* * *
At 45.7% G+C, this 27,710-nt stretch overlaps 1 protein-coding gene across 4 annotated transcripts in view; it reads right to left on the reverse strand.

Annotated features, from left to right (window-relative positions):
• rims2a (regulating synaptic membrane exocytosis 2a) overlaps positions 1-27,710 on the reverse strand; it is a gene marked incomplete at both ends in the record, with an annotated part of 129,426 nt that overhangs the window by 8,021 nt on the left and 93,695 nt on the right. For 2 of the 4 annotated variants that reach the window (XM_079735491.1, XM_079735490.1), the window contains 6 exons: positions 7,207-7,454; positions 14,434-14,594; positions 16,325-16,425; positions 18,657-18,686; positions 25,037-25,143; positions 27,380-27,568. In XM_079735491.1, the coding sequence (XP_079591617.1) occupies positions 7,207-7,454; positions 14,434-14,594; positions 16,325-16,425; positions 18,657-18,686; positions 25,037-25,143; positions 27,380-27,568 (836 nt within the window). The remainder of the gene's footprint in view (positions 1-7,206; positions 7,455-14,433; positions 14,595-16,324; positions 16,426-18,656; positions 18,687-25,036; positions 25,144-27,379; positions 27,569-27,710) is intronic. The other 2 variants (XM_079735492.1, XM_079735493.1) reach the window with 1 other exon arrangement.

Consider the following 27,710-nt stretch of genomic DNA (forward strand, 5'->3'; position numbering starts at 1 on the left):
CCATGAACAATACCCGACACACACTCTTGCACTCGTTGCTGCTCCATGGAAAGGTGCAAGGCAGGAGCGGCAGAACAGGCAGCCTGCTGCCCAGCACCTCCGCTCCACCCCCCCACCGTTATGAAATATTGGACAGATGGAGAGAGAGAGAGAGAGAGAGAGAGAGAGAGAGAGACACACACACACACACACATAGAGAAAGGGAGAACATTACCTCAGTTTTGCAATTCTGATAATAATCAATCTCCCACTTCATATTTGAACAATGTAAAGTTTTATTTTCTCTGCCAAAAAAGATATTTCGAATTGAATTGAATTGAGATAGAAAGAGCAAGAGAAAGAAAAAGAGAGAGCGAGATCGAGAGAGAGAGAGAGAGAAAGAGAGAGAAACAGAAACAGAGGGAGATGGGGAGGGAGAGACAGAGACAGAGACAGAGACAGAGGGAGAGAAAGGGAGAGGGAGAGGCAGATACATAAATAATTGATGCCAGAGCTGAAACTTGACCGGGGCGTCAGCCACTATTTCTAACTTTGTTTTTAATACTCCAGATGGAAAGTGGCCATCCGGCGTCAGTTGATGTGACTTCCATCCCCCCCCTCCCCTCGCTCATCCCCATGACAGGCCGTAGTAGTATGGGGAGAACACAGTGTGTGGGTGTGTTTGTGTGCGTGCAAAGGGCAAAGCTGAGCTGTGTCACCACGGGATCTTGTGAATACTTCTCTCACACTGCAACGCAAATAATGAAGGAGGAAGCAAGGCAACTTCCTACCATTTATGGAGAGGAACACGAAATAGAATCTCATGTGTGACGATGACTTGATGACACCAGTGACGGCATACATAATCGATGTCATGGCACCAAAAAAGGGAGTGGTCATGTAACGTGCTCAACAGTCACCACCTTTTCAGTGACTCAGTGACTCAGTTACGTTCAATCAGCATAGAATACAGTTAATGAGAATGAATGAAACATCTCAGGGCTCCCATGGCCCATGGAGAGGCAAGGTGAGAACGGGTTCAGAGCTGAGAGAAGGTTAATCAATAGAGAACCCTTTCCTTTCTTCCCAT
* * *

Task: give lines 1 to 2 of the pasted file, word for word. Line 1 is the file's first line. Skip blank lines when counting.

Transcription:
At 45.7% G+C, this 27,710-nt stretch overlaps 1 protein-coding gene across 4 annotated transcripts in view; it reads right to left on the reverse strand.

Annotated features, from left to right (window-relative positions):